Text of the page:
Vicksburg is full of history. Whether it’s the infamous Siege of Vicksburg in 1863 during the Civil War, the Vicksburg National Military Park or being home to dozens of historic landmarks, the city’s rich and colorful past continues to entice residents and visitors to explore.
This past Saturday, Aug. 10, more history was made when the Mississippi Department of Archives and History and the City of Vicksburg honored Vicksburg native Jane Ellen McAllister with a historical marker placed in front of her former home at 1403 Main Street.
Born in Vicksburg in 1899, McAllister graduated from high school at age 15, and went on to enroll in Talladega College in Alabama, graduating with honors in 1919. She earned her masters degree from the University of Michigan in 1921.
In 1929, McAllister became the first African American woman in the United States to receive her doctorate in education. She received the degree from Columbia University in New York. From there, McAllister went on to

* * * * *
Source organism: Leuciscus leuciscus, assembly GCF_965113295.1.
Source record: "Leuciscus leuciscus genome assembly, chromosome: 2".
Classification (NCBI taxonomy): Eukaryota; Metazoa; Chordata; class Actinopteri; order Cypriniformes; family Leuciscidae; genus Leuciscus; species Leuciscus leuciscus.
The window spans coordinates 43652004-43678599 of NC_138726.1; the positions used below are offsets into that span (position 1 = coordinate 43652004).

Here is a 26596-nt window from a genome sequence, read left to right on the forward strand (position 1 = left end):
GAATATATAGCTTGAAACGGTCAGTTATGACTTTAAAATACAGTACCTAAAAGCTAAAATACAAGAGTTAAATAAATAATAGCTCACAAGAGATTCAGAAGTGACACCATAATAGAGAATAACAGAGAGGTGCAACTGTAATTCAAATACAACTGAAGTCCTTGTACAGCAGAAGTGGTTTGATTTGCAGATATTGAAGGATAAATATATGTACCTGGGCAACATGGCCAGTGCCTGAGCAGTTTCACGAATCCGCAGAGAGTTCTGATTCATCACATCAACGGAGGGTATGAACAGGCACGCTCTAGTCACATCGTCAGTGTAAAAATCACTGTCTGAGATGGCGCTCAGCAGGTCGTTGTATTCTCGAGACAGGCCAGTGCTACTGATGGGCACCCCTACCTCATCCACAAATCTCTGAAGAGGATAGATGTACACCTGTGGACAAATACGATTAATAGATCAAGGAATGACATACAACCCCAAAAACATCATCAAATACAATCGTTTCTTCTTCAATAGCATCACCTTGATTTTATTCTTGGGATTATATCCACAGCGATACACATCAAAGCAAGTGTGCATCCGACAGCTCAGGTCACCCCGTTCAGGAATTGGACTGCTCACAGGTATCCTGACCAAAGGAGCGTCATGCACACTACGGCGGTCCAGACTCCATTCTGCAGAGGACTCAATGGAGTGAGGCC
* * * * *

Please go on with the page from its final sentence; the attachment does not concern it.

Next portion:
become a nationally renowned professor of education at Fisk University, in Nashville, Tenn. She also taught at Virginia State University and The Hampton Institute in Virginia, Morgan State University in Baltimore, Miner Teachers College in Washington, D.C., where she taught for 25 years, and at Jackson State University in Mississippi, where she taught from from 1952 to 1967. The McAllister-Whitehead residence hall at JSU is named for her and her colleague, Mary Whiteside.
McAllister’s teaching career lasted for more than 40 years. She retired in 1970, returning to her beloved hometown, where she lived in her family home until she passed away in 1996.
Today there are plans to turn her house in Vicksburg into a museum.